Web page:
Patients with COPD have been described as showing impaired ventilation distribution because of changes in both the airways and lung parenchyma. Flow limitation is caused by the inflammation of the small airways, which alters their viscoelastic properties. In addition, a decrease in the elasticity of the lung parenchyma is caused by a decrease in alveolar function, resulting in a decrease in pulmonary elastic recoil pressure [23,24]. Therefore, the slow inspiration method resulted in a lower elastic recoil pressure, a trend that may differ from that of normal and RPD. Boni et al. [25] investigated the effects of preceding inspiratory velocity and respiratory pauses on a forced expiratory maneuver in healthy subjects and patients with COPD. They reported that unless the receding inspiratory velocity was longer than 2 seconds, it did not affect PEF and FEV1 in either healthy subjects or patients with COPD. Based on this report, examining the influence of inspiratory duration on PCF measurement is necessary.

Restrictive pulmonary disease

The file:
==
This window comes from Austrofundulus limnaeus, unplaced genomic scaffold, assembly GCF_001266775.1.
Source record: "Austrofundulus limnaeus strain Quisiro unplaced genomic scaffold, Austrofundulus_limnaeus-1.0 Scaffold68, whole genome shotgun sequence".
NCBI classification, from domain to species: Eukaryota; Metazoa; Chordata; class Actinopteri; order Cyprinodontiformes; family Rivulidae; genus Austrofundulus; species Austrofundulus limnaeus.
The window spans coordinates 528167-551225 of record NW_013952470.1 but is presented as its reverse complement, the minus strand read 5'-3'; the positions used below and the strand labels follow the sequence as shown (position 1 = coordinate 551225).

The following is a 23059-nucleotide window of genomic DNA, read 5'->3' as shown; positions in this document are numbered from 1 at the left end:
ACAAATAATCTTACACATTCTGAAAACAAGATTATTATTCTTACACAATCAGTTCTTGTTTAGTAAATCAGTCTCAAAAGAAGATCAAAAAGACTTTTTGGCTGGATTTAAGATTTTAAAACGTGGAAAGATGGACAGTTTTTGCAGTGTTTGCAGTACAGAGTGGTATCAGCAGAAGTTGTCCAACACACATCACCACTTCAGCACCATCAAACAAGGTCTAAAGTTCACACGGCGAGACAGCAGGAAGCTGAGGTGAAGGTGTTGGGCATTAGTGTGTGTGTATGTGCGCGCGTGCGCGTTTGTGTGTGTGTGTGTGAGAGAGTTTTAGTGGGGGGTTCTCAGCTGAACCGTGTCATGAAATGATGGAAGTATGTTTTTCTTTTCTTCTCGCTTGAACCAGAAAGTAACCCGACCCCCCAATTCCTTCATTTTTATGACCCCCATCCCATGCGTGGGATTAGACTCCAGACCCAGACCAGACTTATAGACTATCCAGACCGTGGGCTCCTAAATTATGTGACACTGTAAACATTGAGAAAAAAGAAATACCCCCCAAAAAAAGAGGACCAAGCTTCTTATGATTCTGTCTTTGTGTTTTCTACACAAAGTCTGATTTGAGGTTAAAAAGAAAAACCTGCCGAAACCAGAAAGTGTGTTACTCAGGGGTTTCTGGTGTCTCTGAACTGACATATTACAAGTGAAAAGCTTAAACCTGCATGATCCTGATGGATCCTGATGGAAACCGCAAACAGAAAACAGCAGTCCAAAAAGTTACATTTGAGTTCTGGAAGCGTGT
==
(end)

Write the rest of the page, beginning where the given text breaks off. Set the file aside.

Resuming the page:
The change in the PCF in the RPD due to the precoughing maneuver was similar to that in the normal group. However, the effect size calculated from M4 and M1 was the largest for each subject group. These results suggest that the change in the inspiratory rate before coughing and a temporary respiratory pause significantly affects PCF in interstitial pneumonia and pulmonary fibrosis, the diseases studied in this study. The main pathophysiology of these diseases is inflammation and fibrosis of alveolar walls. Therefore, it is suggested that the effect of respiratory arrest after slow inspiration on PCF increases in restrictive lung diseases. This is because fewer alveoli were used for ventilation than in the other groups. Furthermore, since %FVC was relatively high in the RPD group in the present study, more pronounced changes may occur in patients with more severe restrictive lung disease than in the present study. Further studies are required to confirm this hypothesis.